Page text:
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Bilateral vestibulopathy can have various causes: ototoxicity (mainly caused by aminoglycosides), meningitis, bilateral tumours, neuropathies, bilateral sequential vestibular neuritis, or Meniére’s disease. Some types of bilateral vestibulopathy seem to arise from systemic autoimmune processes—for example, systemic lupus erythematosus, polychondritis, Cogan’s syndrome, or rheumatoid arthritis. About 20% of cases of bilateral vestibulopathy, however, remain “idiopathic” despite extensive diagnostic workup.1 Prompted by studies on immune mediated sensorineural hearing loss,2,3 we previously demonstrated IgG antibodies against the membranous labyrinth (ampulla, semicircular canal, saccule, and utricle) in sera from eight of 12 patients with “idiopathic” bilateral vestibulopathy, compared with one of 22 healthy controls and none of six patients with systemic autoimmune disease.4 Although the pathogenicity of these antibodies remains unclear, their appearance seems to indicate organ specific immune dysregulation.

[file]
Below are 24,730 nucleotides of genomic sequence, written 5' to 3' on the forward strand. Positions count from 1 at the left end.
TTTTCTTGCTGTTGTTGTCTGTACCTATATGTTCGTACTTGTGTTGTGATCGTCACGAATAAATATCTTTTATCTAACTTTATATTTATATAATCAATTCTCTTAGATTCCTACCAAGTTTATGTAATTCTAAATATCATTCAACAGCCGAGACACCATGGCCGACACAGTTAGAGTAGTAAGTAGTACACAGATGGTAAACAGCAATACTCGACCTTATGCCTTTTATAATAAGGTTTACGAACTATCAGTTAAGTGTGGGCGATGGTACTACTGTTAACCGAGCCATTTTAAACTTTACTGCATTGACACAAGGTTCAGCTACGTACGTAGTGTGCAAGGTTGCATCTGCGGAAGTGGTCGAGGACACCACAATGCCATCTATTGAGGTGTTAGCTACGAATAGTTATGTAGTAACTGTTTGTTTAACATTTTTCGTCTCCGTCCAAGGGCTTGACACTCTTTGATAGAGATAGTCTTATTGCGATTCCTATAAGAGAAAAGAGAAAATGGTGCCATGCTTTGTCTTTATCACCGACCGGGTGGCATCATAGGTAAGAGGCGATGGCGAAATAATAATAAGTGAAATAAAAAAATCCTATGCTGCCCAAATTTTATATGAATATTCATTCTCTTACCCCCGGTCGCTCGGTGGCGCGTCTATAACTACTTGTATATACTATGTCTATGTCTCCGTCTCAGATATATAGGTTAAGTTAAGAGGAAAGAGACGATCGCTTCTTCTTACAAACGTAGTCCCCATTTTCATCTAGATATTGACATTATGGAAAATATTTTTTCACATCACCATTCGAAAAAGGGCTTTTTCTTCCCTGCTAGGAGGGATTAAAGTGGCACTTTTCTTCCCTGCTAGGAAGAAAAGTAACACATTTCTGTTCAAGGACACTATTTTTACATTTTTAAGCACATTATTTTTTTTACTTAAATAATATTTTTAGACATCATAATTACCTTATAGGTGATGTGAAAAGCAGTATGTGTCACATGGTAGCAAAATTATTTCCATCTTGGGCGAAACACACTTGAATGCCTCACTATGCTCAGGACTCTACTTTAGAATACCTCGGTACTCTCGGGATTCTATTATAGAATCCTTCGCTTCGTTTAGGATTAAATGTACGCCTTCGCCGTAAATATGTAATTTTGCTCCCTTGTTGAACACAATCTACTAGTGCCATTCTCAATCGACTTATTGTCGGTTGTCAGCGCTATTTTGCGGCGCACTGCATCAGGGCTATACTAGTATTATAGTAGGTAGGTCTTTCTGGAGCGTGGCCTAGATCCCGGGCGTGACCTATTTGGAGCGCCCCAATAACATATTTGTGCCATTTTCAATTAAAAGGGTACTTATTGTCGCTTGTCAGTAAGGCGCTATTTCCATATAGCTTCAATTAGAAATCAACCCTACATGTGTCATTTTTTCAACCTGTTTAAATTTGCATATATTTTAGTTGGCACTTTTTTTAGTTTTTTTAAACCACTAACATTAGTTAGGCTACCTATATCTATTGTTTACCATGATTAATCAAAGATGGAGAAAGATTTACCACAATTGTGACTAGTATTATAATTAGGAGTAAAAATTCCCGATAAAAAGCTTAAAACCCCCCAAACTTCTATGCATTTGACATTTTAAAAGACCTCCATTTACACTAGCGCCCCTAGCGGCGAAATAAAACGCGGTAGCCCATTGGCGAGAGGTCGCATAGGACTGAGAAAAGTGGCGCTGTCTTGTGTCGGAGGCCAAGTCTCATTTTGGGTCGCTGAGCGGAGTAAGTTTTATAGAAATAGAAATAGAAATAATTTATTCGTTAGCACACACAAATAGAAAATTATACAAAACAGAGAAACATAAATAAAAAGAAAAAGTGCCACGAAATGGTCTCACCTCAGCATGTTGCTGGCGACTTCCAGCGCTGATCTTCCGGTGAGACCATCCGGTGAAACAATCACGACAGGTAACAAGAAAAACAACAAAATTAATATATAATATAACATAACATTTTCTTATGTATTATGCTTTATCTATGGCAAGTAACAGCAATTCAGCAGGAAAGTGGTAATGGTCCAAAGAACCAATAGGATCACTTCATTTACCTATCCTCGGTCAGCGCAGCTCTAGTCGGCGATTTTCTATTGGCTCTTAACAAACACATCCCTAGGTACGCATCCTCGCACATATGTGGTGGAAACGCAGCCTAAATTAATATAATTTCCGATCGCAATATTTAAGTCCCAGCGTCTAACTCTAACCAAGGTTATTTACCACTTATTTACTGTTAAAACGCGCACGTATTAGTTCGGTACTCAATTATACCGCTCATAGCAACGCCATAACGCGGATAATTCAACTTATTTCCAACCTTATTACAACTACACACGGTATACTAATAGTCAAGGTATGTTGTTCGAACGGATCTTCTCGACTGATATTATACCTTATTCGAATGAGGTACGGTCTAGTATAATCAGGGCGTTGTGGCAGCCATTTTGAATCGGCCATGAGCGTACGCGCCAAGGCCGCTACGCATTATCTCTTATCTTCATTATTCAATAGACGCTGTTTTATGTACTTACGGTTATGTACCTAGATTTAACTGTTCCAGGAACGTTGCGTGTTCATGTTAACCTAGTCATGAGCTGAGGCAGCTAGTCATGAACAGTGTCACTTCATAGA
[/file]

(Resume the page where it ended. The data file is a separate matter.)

Here we report a patient with a possible autoimmune bilateral vestibulopathy without hearing problems who recovered after steroid treatment. The recovery correlated with the disappearance of serum autoantibodies against …